Ohio EPA takes next steps to protect Lake Erie water quality; advocates have concerns
TOLEDO, Ohio (WTVG) - A big step for Lake Erie or more of the same green algal bloom?
Friday the Ohio EPA put in some new voluntary standards on what can and cannot go into the lake but not everyone is happy with the lack of enforcement.
Total maximum daily load is the new guidelines from the Ohio EPA. They’re some limits on what nutrients can eventually end up in the lake but it’s not going to be strictly enforced.
The goal for everyone is to eliminate the Lake Erie algal bloom. Maybe this total maximum daily load will help. Amounts permitted to be put into the lake. For example: 107 metric tons of phosphorus in the spring season from permitted facilities in the Maumee River watershed.
“This is a big step in terms of transparency and facilitating new discussions around what more can be done in terms of cleaning up the lake,” said Anne Vogel, the director of the Ohio EPA.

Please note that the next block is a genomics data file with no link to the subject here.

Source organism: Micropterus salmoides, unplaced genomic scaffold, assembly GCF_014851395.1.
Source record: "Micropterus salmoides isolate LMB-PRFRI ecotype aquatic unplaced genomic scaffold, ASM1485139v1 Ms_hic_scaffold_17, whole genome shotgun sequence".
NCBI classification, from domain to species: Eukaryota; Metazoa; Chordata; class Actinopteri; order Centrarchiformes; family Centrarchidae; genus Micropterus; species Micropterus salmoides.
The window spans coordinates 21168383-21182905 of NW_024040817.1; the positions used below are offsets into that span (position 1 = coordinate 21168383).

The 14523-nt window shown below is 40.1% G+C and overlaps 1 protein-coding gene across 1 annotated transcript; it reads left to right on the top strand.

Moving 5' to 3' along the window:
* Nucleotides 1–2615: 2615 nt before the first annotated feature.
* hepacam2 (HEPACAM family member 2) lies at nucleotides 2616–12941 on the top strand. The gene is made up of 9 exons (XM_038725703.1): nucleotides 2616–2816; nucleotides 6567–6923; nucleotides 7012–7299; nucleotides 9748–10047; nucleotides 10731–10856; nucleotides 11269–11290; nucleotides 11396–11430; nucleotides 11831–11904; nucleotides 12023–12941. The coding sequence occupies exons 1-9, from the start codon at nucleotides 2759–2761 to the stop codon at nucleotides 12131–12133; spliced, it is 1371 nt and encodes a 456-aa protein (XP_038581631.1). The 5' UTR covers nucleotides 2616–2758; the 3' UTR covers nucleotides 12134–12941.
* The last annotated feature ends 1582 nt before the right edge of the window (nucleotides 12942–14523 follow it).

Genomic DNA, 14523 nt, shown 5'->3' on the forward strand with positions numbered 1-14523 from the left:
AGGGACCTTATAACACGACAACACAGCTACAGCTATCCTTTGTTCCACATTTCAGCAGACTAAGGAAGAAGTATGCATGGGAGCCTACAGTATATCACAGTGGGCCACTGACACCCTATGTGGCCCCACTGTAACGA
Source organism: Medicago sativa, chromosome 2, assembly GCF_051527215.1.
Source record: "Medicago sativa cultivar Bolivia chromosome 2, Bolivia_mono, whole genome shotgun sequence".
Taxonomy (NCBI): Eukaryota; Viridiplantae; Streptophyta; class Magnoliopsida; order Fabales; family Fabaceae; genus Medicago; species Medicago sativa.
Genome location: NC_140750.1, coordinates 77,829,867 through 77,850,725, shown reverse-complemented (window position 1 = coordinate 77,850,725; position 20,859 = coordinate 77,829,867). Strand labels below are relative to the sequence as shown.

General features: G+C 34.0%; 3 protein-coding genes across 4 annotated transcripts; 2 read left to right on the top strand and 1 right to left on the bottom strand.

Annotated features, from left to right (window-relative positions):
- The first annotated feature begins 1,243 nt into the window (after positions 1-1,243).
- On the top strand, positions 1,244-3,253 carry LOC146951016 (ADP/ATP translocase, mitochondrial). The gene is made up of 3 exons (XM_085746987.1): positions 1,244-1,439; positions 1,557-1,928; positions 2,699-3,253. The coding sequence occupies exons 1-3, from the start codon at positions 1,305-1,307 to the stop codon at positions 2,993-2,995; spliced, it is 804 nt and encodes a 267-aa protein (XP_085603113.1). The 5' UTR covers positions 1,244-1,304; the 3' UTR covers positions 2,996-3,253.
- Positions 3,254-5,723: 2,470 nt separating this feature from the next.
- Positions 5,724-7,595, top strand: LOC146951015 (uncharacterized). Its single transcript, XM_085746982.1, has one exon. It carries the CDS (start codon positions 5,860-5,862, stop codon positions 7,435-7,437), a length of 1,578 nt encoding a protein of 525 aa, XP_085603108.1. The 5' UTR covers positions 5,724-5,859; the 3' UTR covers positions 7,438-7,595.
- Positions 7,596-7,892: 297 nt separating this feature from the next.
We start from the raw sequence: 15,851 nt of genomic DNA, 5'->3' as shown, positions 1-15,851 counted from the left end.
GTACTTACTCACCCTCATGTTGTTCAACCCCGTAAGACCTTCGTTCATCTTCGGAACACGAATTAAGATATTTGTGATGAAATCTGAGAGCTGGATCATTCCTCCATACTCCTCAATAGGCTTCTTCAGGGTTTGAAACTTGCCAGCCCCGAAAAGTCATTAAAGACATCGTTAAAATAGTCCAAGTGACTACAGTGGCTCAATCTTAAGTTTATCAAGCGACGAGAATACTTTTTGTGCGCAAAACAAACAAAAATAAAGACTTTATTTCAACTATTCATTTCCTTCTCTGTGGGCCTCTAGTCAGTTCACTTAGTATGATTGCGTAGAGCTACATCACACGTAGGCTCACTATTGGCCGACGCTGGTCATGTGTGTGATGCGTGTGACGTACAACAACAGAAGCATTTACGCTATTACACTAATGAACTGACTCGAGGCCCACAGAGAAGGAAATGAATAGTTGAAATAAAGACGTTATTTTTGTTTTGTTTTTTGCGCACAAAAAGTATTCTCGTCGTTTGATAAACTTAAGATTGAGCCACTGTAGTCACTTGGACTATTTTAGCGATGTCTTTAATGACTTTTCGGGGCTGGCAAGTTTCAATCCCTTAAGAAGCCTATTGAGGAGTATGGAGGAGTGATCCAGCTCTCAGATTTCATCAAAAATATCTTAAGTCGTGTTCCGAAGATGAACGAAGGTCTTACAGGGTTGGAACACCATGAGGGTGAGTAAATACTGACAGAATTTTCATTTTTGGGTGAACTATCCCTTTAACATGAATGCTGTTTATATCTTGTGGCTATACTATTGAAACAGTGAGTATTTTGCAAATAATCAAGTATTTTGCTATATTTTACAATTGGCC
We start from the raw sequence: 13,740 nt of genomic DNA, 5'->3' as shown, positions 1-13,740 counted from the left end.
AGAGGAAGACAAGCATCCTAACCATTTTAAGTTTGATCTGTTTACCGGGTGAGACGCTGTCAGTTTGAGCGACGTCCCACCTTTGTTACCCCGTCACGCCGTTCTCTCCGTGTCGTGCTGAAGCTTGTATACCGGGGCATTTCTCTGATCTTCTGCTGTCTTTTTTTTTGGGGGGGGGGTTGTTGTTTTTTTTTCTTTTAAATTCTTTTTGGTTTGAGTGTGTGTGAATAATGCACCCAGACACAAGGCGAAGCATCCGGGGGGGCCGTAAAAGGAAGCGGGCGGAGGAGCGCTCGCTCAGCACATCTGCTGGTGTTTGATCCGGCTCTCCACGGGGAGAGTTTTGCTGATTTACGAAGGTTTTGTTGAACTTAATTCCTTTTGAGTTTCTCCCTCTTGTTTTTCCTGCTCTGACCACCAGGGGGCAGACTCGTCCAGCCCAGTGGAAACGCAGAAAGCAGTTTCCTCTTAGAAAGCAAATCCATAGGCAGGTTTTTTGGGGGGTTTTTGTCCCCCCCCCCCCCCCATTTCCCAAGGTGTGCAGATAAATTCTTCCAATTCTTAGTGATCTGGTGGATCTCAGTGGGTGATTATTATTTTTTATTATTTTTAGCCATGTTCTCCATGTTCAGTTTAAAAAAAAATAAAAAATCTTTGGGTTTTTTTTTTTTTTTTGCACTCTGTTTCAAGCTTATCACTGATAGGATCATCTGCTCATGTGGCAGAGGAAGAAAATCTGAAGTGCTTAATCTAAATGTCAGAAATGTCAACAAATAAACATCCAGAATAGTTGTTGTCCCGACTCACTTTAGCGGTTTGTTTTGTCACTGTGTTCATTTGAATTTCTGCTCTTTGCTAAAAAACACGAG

“Permitted facilities will have limits, like water treatment plants. But non-point sources like farm fields and other run off. Their limits will simply be a goal.
“It’s important to recognize that a TMDL is not regulation. We’ve been very clear about that over 15 months meeting with all of our stakeholders,” said Vogel, “The practices that we would continue and expect to see more of under a TMDL are also voluntary. There’s no question about it.”
“Somehow or another if we keep doing more of what we’ve done that doesn’t work and just do more of it and do it harder somehow that’s gonna make a difference,” said Mike Ferner, Lake Erie advocate
Ferner says without enforcement, this TMDL still doesn’t hold polluters accountable. Mega farms have been a big target for this group. Manure leaves here and ends up on farm fields but if too much is applied or it runs off a frozen field, this TMDL does not hold that farm responsible for the run-off.
“What it’s going to do is what it’s intended to do. To make people think something is being done and that’s not the case,” said Ferner.
The state says it will report out its new finding, research and marks every two years. A big step next comes from the US EPA. It will look at the documents and see if approves of it. That’s when we know if it will take effect.
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